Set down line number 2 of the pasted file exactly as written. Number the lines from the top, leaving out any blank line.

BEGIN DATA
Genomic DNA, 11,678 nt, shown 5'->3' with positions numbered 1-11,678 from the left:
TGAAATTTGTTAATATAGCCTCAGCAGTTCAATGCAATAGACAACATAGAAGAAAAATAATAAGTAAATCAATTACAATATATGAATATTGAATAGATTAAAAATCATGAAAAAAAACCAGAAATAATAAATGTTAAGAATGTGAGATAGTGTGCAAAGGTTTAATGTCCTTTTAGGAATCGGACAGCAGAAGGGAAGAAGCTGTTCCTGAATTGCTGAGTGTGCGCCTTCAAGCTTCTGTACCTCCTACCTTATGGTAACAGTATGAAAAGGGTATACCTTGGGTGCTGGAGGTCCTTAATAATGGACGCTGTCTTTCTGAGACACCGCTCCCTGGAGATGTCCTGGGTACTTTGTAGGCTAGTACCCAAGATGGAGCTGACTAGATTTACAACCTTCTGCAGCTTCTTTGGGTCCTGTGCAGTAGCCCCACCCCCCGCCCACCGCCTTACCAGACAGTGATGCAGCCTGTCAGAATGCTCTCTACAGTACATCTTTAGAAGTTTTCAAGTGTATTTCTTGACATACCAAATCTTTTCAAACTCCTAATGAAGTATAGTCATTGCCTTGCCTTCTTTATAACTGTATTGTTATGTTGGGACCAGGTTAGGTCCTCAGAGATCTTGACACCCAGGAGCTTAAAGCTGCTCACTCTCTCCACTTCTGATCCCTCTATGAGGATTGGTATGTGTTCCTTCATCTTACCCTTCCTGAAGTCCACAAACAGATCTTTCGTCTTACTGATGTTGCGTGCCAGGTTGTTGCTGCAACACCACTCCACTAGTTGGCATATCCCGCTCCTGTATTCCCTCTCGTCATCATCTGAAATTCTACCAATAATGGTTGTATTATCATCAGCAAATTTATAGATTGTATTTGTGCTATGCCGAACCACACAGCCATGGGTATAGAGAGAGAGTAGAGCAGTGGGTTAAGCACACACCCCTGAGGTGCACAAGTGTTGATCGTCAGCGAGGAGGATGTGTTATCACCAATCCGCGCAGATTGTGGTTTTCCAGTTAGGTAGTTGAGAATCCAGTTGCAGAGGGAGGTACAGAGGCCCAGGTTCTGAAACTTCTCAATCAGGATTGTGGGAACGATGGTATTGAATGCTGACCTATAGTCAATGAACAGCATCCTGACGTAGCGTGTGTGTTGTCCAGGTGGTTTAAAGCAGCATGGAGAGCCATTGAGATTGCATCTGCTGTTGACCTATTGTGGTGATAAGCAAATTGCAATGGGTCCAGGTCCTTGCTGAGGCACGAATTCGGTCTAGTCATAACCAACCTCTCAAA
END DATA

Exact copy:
TGAAATTTGTTAATATAGCCTCAGCAGTTCAATGCAATAGACAACATAGAAGAAAAATAATAAGTAAATCAATTACAATATATGAATATTGAATAGATTAAAAATCATGAAAAAAAACCAGAAATAATAAATGTTAAGAATGTGAGATAGTGTGCAAAGGTTTAATGTCCTTTTAGGAATCGGACAGCAGAAGGGAAGAAGCTGTTCCTGAATTGCTGAGTGTGCGCCTTCAAGCTTCTGTACCTCCTACCTTATGGTAACAGTATGAAAAGGGTATACCTTGGGTGCTGGAGGTCCTTAATAATGGACGCTGTCTTTCTGAGACACCGCTCCCTGGAGATGTCCTGGGTACTTTGTAGGCTAGTACCCAAGATGGAGCTGACTAGATTTACAACCTTCTGCAGCTTCTTTGGGTCCTGTGCAGTAGCCCCACCCCCCGCCCACCGCCTTACCAGACAGTGATGCAGCCTGTCAGAATGCTCTCTACAGTACATCTTTAGAAGTTTTCAAGTGTATTTCTTGACATACCAAATCTTTTCAAACTCCTAATGAAGTATAGTCATTGCCTTGCCTTCTTTATAACTGTATTGTTATGTTGGGACCAGGTTAGGTCCTCAGAGATCTTGACACCCAGGAGCTTAAAGCTGCTCACTCTCTCCACTTCTGATCCCTCTATGAGGATTGGTATGTGTTCCTTCATCTTACCCTTCCTGAAGTCCACAAACAGATCTTTCGTCTTACTGATGTTGCGTGCCAGGTTGTTGCTGCAACACCACTCCACTAGTTGGCATATCCCGCTCCTGTATTCCCTCTCGTCATCATCTGAAATTCTACCAATAATGGTTGTATTATCATCAGCAAATTTATAGATTGTATTTGTGCTATGCCGAACCACACAGCCATGGGTATAGAGAGAGAGTAGAGCAGTGGGTTAAGCACACACCCCTGAGGTGCACAAGTGTTGATCGTCAGCGAGGAGGATGTGTTATCACCAATCCGCGCAGATTGTGGTTTTCCAGTTAGGTAGTTGAGAATCCAGTTGCAGAGGGAGGTACAGAGGCCCAGGTTCTGAAACTTCTCAATCAGGATTGTGGGAACGATGGTATTGAATGCTGACCTATAGTCAATGAACAGCATCCTGACGTAGCGTGTGTGTTGTCCAGGTGGTTTAAAGCAGCATGGAGAGCCATTGAGATTGCATCTGCTGTTGACCTATTGTGGTGATAAGCAAATTGCAATGGGTCCAGGTCCTTGCTGAGGCACGAATTCGGTCTAGTCATAACCAACCTCTCAAA